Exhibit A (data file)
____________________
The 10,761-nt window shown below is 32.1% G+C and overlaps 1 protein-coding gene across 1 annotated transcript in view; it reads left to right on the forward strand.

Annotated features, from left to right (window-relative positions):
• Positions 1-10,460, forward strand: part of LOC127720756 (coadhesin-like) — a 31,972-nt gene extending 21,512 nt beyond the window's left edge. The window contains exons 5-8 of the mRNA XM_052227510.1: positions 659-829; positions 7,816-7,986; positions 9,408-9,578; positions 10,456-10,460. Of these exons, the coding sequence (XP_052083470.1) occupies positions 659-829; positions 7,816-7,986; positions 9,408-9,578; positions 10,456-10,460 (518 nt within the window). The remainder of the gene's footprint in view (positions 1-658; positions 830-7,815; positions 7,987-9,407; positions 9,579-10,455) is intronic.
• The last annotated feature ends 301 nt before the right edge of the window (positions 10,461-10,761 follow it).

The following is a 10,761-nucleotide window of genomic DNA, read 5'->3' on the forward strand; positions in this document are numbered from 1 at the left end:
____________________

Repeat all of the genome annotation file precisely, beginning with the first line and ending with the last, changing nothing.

The 10,761-nt window shown below is 32.1% G+C and overlaps 1 protein-coding gene across 1 annotated transcript in view; it reads left to right on the forward strand.

Annotated features, from left to right (window-relative positions):
• Positions 1-10,460, forward strand: part of LOC127720756 (coadhesin-like) — a 31,972-nt gene extending 21,512 nt beyond the window's left edge. The window contains exons 5-8 of the mRNA XM_052227510.1: positions 659-829; positions 7,816-7,986; positions 9,408-9,578; positions 10,456-10,460. Of these exons, the coding sequence (XP_052083470.1) occupies positions 659-829; positions 7,816-7,986; positions 9,408-9,578; positions 10,456-10,460 (518 nt within the window). The remainder of the gene's footprint in view (positions 1-658; positions 830-7,815; positions 7,987-9,407; positions 9,579-10,455) is intronic.
• The last annotated feature ends 301 nt before the right edge of the window (positions 10,461-10,761 follow it).

The following is a 10,761-nucleotide window of genomic DNA, read 5'->3' on the forward strand; positions in this document are numbered from 1 at the left end: